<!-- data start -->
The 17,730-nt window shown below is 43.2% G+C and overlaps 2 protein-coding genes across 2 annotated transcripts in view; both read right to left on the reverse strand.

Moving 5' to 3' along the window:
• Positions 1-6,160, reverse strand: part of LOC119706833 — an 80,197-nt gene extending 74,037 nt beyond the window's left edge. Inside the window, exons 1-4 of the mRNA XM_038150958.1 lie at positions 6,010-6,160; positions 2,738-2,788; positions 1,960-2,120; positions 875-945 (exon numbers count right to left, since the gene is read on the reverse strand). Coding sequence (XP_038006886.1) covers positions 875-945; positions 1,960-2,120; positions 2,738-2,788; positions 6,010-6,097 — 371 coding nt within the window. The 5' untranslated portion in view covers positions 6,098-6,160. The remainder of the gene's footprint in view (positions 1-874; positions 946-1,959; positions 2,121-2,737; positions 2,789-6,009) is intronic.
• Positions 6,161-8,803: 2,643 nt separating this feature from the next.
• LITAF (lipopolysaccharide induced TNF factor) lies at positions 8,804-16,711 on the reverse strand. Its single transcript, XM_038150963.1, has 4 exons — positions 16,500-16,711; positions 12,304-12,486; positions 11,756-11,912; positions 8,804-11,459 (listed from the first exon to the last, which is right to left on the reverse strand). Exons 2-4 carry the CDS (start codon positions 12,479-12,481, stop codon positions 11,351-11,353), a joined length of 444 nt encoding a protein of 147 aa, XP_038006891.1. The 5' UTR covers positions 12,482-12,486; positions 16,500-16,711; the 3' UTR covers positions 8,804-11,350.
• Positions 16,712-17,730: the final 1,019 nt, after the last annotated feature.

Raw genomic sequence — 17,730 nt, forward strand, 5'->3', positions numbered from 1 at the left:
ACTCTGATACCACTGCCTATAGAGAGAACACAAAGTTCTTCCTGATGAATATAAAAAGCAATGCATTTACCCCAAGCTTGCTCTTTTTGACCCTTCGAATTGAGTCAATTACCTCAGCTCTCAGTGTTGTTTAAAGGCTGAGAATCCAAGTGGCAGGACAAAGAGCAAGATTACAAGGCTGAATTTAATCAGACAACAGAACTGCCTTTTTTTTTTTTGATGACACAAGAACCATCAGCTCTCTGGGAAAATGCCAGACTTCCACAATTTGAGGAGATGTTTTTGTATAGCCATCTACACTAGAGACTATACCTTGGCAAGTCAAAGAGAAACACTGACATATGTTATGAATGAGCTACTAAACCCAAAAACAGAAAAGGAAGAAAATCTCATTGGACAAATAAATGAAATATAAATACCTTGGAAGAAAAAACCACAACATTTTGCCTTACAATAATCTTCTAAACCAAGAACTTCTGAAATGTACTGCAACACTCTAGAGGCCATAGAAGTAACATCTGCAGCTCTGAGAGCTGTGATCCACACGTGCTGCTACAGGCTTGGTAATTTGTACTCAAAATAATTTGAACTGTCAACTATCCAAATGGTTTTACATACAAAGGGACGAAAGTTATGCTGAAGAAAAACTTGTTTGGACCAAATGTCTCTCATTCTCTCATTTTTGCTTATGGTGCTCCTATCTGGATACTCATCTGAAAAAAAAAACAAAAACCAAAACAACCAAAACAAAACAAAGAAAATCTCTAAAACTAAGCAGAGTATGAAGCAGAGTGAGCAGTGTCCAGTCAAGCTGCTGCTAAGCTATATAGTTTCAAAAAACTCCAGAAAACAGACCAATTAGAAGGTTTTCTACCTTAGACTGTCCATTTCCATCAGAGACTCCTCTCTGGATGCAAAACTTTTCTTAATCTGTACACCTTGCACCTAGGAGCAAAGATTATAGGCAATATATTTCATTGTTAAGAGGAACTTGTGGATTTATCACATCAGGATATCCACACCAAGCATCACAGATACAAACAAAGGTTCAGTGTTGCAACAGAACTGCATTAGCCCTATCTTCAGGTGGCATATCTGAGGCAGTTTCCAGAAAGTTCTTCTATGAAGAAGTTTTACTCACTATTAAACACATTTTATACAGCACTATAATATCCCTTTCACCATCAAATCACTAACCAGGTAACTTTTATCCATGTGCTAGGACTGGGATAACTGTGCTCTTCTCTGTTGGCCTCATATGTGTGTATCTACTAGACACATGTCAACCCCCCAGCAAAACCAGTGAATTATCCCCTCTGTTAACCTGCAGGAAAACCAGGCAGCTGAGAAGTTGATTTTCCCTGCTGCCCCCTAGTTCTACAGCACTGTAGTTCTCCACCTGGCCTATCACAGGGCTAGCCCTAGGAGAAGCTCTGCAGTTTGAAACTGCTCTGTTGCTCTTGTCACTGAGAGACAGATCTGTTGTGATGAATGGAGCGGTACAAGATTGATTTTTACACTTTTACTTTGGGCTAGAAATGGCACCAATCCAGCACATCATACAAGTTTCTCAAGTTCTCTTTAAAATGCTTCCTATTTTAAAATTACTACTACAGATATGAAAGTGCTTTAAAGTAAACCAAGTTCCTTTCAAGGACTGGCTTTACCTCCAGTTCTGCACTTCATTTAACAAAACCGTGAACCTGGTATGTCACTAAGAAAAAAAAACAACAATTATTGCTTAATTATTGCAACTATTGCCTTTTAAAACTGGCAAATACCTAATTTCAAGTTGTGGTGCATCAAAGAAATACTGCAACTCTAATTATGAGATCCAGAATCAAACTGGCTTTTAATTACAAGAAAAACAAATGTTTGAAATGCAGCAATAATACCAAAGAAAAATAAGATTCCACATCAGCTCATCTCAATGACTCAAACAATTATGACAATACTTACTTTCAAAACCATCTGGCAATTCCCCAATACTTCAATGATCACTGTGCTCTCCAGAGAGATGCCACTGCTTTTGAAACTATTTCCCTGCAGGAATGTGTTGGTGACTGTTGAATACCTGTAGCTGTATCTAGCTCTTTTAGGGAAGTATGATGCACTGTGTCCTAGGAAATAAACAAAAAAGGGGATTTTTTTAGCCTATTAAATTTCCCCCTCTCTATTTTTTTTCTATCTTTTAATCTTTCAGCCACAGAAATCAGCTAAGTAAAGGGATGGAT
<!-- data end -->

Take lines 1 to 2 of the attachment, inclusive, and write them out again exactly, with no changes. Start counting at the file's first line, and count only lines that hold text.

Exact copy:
The 17,730-nt window shown below is 43.2% G+C and overlaps 2 protein-coding genes across 2 annotated transcripts in view; both read right to left on the reverse strand.

Moving 5' to 3' along the window: